Foe of the environment? Back ‘renewable energy’

Government production quotas impose costs and increase emissions

By Geoffrey Lawrence
  • Wednesday, April 29, 2009

"Renewable" energy is all the rage in the halls of Congress and the Nevada Legislature. Lawmakers are pushing for higher and higher production quotas for the centrally planned electric utility industry. They would require government-controlled electric utility monopolies to produce greater shares of electricity through renewable energy sources such as wind or solar power.

The problem with this so-called "visionary" approach to energy policy is that it isn't visionary at all. Its advocates fail to "envision" the consequences of their policies. Wind and solar power are largely unproven technologies for generating electricity and suffer significant deficiencies in the two most important aspects of electric supply: cost-competitiveness and reliability.

While the cost of electricity generation from each resource varies significantly by location, one thing is clear: Even after decades of taxpayer-funded research, wind and solar power still are not cost-competitive with traditional power sources. A study by the U.S. Department of Energy itself, last year, showed that wind and solar power both currently require federal subsidies in excess of $23 per megawatt hour — compared to less than $1 for coal, natural gas and hydroelectric facilities. Given this continuing competitive failure of wind and solar power, state lawmakers have resorted to directly mandating that utilities use wind and solar power to create electricity through production quotas — so-called "renewable portfolio standards."

Such mandates yield other problems beyond the higher cost, however. The usefulness of electricity produced through wind and solar power is extremely limited due to its sporadic nature of production. Well-placed wind turbines typically only generate about 30 percent of "nameplate capacity" — what the manufacturer says the turbine is capable of generating under ideal conditions — because of seasonal, daily and even minute-to-minute variations in wind speeds. The production of wind turbines is a function of the wind speed cubed, meaning that a 2 percent spike or drop in wind speeds leads to a sudden 8 percent drop or spike in production. While solar power is less volatile than wind power, it also suffers from similar reliability problems (and is much more costly).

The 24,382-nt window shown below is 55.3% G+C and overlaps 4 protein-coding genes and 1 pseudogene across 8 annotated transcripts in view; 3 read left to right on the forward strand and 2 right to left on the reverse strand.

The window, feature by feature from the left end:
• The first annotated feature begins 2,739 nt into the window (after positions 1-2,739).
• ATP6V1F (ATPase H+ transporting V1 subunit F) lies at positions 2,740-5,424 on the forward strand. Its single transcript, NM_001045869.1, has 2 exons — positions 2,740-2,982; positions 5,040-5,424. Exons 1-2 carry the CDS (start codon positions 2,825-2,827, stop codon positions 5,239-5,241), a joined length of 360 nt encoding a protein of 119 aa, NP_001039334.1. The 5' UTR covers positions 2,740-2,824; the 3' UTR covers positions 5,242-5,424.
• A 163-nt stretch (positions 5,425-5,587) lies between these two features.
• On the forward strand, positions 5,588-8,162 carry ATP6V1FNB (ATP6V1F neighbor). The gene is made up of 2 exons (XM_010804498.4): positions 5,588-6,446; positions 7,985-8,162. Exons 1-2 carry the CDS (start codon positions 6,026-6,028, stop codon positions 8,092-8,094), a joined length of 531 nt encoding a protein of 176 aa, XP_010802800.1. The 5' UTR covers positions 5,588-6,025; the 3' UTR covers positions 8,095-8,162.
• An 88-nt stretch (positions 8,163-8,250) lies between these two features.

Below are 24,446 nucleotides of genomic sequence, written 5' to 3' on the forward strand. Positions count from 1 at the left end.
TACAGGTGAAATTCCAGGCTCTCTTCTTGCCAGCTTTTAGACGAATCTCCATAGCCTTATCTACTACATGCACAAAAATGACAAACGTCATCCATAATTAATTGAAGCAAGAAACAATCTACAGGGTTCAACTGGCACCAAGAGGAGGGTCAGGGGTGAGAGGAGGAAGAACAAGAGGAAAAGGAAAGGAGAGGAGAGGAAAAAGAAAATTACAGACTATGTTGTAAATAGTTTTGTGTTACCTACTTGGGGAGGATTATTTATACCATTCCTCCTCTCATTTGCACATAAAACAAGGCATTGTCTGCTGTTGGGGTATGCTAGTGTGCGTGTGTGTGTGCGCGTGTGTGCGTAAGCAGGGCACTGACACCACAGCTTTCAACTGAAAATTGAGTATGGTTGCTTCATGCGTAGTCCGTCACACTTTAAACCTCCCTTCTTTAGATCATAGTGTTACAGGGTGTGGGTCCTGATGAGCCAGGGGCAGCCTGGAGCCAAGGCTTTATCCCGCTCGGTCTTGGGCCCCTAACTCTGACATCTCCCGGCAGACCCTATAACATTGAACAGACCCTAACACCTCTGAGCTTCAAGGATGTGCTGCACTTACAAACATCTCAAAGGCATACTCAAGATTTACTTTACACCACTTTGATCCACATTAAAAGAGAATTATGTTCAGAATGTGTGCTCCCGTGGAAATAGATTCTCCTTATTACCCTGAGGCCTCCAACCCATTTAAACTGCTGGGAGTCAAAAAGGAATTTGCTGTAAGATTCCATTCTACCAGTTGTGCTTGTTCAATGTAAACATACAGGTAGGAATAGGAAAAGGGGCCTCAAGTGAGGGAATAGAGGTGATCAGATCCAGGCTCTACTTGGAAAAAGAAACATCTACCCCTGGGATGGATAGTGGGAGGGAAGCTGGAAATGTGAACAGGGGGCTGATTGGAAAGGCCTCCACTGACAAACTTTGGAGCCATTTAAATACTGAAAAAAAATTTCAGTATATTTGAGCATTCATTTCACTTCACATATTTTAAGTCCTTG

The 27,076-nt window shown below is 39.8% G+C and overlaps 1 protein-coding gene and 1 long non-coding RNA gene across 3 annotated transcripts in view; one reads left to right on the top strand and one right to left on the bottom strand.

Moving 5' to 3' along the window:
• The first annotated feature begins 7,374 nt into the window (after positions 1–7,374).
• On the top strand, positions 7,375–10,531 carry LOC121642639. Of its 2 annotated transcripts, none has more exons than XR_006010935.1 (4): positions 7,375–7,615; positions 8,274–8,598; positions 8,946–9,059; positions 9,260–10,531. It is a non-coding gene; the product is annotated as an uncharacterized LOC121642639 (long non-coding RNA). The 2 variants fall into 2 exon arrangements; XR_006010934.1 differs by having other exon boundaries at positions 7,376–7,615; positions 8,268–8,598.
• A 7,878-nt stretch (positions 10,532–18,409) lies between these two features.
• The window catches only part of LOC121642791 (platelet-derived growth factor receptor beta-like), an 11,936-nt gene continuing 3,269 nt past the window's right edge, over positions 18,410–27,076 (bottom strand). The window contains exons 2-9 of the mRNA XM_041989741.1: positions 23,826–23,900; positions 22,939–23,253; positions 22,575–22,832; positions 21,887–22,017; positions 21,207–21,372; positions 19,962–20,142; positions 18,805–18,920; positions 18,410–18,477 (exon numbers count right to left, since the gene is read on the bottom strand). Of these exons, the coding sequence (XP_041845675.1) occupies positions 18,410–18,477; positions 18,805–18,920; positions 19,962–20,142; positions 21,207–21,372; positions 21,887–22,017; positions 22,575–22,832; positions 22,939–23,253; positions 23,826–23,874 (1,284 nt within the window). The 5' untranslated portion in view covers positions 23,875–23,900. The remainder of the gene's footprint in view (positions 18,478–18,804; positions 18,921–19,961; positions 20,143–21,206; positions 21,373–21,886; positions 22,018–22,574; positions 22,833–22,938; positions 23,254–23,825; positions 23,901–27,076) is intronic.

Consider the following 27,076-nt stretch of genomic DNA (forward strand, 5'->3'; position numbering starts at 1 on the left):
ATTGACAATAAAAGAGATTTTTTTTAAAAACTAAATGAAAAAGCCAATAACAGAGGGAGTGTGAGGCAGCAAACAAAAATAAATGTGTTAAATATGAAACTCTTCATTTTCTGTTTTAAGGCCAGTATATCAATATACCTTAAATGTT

This sporadic nature of production introduces instability into the electric grid system and has directly produced power surges and rolling blackouts on grids with higher concentrations of wind or solar power, such as Texas has. Denmark exports electricity produced from wind power to neighboring grids at a financial loss just to protect the Danish grid from wind-related instability.

What makes these factors even worse is that production quotas for solar and wind power fail to achieve the supposed environmental benefits that prompt policymakers to create them in the first place. In order to ensure some measure of stability on the electric grid, grid managers are forced to back up solar and wind power generators by placing traditional power plants on "spinning reserve." This means that the traditional coal or natural gas-fired power plant continues to burn fuel on a constant basis so that the grid manager can switch over to the traditional power plant as output from solar and wind generators ramps up and down. What's more, this ramping up and down of output from the traditional power plant actually produces even more emissions than normal because the plant is not operating at maximum efficiency. Hence, production quotas for solar and wind power not only impose additional costs on utility customers, but also lead to even greater environmental degradation.

Unintended consequences such as these are typical when policymakers attempt to substitute their own politically driven decision-making for the much wider and deeper intelligence already incarnate in the marketplace. While lawmakers like to think that legislation alone is enough to drive innovation and "create jobs" in a "new-energy economy," the hard truth is that viable new technologies cannot simply be legislated into existence. If there are to be breakthroughs in energy-production technologies, they will occur through the ingenuity of individuals working to fulfill the needs of others in a market setting.

Legislative initiatives such as renewable portfolio standards frustrate this process by needlessly diverting capital and labor away from the entrepreneurs who make the real progress in energy production — locking up that capital and labor, instead, in government-sponsored boondoggles.

Geoffrey Lawrence is a fiscal policy analyst at the Nevada Policy Research Institute. This article originally appeared in the May 2009 edition of the Nevada Business Journal.

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